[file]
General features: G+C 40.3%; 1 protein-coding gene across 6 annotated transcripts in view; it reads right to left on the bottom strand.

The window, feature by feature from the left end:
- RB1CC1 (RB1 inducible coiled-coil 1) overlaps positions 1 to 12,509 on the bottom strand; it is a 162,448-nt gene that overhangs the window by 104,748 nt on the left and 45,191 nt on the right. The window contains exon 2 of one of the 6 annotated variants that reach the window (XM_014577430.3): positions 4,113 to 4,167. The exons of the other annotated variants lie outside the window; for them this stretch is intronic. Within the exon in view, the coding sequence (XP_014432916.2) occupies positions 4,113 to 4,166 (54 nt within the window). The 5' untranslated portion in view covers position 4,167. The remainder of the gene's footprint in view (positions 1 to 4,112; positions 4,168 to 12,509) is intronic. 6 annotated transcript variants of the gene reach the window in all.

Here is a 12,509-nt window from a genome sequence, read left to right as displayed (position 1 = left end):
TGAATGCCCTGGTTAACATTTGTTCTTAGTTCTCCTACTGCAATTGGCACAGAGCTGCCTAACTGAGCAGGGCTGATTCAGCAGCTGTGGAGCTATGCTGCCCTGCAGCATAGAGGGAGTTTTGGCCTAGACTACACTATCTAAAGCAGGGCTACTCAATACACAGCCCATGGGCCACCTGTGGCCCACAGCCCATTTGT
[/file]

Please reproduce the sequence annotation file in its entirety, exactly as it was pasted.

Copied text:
General features: G+C 40.3%; 1 protein-coding gene across 6 annotated transcripts in view; it reads right to left on the bottom strand.

The window, feature by feature from the left end:
- RB1CC1 (RB1 inducible coiled-coil 1) overlaps positions 1 to 12,509 on the bottom strand; it is a 162,448-nt gene that overhangs the window by 104,748 nt on the left and 45,191 nt on the right. The window contains exon 2 of one of the 6 annotated variants that reach the window (XM_014577430.3): positions 4,113 to 4,167. The exons of the other annotated variants lie outside the window; for them this stretch is intronic. Within the exon in view, the coding sequence (XP_014432916.2) occupies positions 4,113 to 4,166 (54 nt within the window). The 5' untranslated portion in view covers position 4,167. The remainder of the gene's footprint in view (positions 1 to 4,112; positions 4,168 to 12,509) is intronic. 6 annotated transcript variants of the gene reach the window in all.

Here is a 12,509-nt window from a genome sequence, read left to right as displayed (position 1 = left end):
TGAATGCCCTGGTTAACATTTGTTCTTAGTTCTCCTACTGCAATTGGCACAGAGCTGCCTAACTGAGCAGGGCTGATTCAGCAGCTGTGGAGCTATGCTGCCCTGCAGCATAGAGGGAGTTTTGGCCTAGACTACACTATCTAAAGCAGGGCTACTCAATACACAGCCCATGGGCCACCTGTGGCCCACAGCCCATTTGT